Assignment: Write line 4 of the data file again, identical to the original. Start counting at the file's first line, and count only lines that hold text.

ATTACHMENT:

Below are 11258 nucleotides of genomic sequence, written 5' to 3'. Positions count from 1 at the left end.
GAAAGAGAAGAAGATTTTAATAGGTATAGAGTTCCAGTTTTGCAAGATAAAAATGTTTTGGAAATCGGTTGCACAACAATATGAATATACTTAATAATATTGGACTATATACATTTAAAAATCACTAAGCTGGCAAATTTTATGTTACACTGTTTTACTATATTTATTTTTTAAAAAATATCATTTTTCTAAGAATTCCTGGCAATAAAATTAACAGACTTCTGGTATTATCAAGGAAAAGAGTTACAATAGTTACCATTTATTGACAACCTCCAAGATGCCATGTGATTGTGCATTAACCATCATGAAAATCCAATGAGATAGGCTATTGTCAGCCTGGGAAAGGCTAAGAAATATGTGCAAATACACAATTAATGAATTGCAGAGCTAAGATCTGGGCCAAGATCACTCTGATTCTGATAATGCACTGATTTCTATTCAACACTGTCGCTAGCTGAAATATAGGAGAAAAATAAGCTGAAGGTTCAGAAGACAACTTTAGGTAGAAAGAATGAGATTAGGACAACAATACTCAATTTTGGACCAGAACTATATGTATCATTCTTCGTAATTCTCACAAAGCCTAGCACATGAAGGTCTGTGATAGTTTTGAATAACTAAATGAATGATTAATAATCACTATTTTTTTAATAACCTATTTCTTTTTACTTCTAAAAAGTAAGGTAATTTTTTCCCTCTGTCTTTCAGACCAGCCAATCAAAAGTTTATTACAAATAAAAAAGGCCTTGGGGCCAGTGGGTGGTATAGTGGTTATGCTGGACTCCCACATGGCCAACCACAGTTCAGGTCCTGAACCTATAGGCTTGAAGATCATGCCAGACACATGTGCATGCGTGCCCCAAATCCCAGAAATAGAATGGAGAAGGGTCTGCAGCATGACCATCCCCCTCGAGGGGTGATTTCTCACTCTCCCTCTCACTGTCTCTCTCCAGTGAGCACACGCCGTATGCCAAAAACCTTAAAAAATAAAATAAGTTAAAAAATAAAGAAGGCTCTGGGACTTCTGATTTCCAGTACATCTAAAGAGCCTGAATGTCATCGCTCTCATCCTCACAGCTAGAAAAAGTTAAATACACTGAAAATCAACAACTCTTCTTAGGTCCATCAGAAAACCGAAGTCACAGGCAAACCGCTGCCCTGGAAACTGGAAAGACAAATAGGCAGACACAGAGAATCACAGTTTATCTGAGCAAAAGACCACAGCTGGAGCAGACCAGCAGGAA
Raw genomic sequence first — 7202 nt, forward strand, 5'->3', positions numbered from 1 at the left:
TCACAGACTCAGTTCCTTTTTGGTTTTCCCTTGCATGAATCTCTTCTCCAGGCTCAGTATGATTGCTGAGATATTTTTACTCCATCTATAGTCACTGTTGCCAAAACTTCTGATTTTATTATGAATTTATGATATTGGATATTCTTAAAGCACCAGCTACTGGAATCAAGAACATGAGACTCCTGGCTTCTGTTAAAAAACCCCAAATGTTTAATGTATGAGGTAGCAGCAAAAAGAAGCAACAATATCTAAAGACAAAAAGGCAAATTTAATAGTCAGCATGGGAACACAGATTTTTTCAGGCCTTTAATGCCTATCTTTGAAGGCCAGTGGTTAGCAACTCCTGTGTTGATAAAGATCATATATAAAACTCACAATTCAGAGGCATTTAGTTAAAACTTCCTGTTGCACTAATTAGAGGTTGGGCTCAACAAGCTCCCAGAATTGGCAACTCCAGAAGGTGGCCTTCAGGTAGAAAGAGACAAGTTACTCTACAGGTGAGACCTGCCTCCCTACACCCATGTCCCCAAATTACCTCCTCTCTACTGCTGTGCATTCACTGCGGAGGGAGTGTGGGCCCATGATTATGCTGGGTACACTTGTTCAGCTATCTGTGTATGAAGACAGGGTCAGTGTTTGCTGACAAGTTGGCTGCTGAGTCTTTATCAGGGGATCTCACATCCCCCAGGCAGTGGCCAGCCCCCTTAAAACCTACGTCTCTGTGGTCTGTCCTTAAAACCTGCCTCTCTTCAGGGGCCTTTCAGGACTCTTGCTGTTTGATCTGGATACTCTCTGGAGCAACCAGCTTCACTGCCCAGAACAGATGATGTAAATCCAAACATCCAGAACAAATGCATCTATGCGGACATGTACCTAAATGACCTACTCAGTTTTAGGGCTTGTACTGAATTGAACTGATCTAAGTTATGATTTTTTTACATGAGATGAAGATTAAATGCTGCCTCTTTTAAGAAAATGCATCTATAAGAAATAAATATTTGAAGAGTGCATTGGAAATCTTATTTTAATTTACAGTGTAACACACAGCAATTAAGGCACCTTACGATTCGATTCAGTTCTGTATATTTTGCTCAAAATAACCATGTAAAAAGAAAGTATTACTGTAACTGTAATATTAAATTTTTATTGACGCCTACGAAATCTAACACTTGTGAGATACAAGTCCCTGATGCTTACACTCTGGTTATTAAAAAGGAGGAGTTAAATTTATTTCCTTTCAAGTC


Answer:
TCACAGACTCAGTTCCTTTTTGGTTTTCCCTTGCATGAATCTCTTCTCCAGGCTCAGTATGATTGCTGAGATATTTTTACTCCATCTATAGTCACTGTTGCCAAAACTTCTGATTTTATTATGAATTTATGATATTGGATATTCTTAAAGCACCAGCTACTGGAATCAAGAACATGAGACTCCTGGCTTCTGTTAAAAAACCCCAAATGTTTAATGTATGAGGTAGCAGCAAAAAGAAGCAACAATATCTAAAGACAAAAAGGCAAATTTAATAGTCAGCATGGGAACACAGATTTTTTCAGGCCTTTAATGCCTATCTTTGAAGGCCAGTGGTTAGCAACTCCTGTGTTGATAAAGATCATATATAAAACTCACAATTCAGAGGCATTTAGTTAAAACTTCCTGTTGCACTAATTAGAGGTTGGGCTCAACAAGCTCCCAGAATTGGCAACTCCAGAAGGTGGCCTTCAGGTAGAAAGAGACAAGTTACTCTACAGGTGAGACCTGCCTCCCTACACCCATGTCCCCAAATTACCTCCTCTCTACTGCTGTGCATTCACTGCGGAGGGAGTGTGGGCCCATGATTATGCTGGGTACACTTGTTCAGCTATCTGTGTATGAAGACAGGGTCAGTGTTTGCTGACAAGTTGGCTGCTGAGTCTTTATCAGGGGATCTCACATCCCCCAGGCAGTGGCCAGCCCCCTTAAAACCTACGTCTCTGTGGTCTGTCCTTAAAACCTGCCTCTCTTCAGGGGCCTTTCAGGACTCTTGCTGTTTGATCTGGATACTCTCTGGAGCAACCAGCTTCACTGCCCAGAACAGATGATGTAAATCCAAACATCCAGAACAAATGCATCTATGCGGACATGTACCTAAATGACCTACTCAGTTTTAGGGCTTGTACTGAATTGAACTGATCTAAGTTATGATTTTTTTACATGAGATGAAGATTAAATGCTGCCTCTTTTAAGAAAATGCATCTATAAGAAATAAATATTTGAAGAGTGCATTGGAAATCTTATTTTAATTTACAGTGTAACACACAGCAATTAAGGCACCTTACGATTCGATTCAGTTCTGTATATTTTGCTCAAAATAACCATGTAAAAAGAAAGTATTACTGTAACTGTAATATTAAATTTTTATTGACGCCTACGAAATCTAACACTTGTGAGATACAAGTCCCTGATGCTTACACTCTGGTTATTAAAAAGGAGGAGTTAAATTTATTTCCTTTCAAGTC